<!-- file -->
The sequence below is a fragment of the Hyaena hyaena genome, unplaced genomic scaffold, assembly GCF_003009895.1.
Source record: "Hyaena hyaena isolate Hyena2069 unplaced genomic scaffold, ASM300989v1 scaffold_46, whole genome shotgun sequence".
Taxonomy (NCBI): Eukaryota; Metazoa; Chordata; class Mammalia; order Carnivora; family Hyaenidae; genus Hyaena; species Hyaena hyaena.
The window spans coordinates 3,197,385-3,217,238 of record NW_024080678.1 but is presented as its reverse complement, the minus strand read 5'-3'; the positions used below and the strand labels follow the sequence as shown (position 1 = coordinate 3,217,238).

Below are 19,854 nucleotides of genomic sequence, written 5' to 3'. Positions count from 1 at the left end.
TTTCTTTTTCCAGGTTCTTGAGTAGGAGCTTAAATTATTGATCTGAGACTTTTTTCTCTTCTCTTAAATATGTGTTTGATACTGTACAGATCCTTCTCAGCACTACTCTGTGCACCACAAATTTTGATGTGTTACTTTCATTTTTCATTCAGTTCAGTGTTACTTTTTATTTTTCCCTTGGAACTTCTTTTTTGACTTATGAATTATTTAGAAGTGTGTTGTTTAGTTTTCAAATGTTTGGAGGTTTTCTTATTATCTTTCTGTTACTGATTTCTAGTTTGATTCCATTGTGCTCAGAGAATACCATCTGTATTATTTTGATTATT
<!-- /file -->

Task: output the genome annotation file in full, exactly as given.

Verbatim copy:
The sequence below is a fragment of the Hyaena hyaena genome, unplaced genomic scaffold, assembly GCF_003009895.1.
Source record: "Hyaena hyaena isolate Hyena2069 unplaced genomic scaffold, ASM300989v1 scaffold_46, whole genome shotgun sequence".
Taxonomy (NCBI): Eukaryota; Metazoa; Chordata; class Mammalia; order Carnivora; family Hyaenidae; genus Hyaena; species Hyaena hyaena.
The window spans coordinates 3,197,385-3,217,238 of record NW_024080678.1 but is presented as its reverse complement, the minus strand read 5'-3'; the positions used below and the strand labels follow the sequence as shown (position 1 = coordinate 3,217,238).

Below are 19,854 nucleotides of genomic sequence, written 5' to 3'. Positions count from 1 at the left end.
TTTCTTTTTCCAGGTTCTTGAGTAGGAGCTTAAATTATTGATCTGAGACTTTTTTCTCTTCTCTTAAATATGTGTTTGATACTGTACAGATCCTTCTCAGCACTACTCTGTGCACCACAAATTTTGATGTGTTACTTTCATTTTTCATTCAGTTCAGTGTTACTTTTTATTTTTCCCTTGGAACTTCTTTTTTGACTTATGAATTATTTAGAAGTGTGTTGTTTAGTTTTCAAATGTTTGGAGGTTTTCTTATTATCTTTCTGTTACTGATTTCTAGTTTGATTCCATTGTGCTCAGAGAATACCATCTGTATTATTTTGATTATT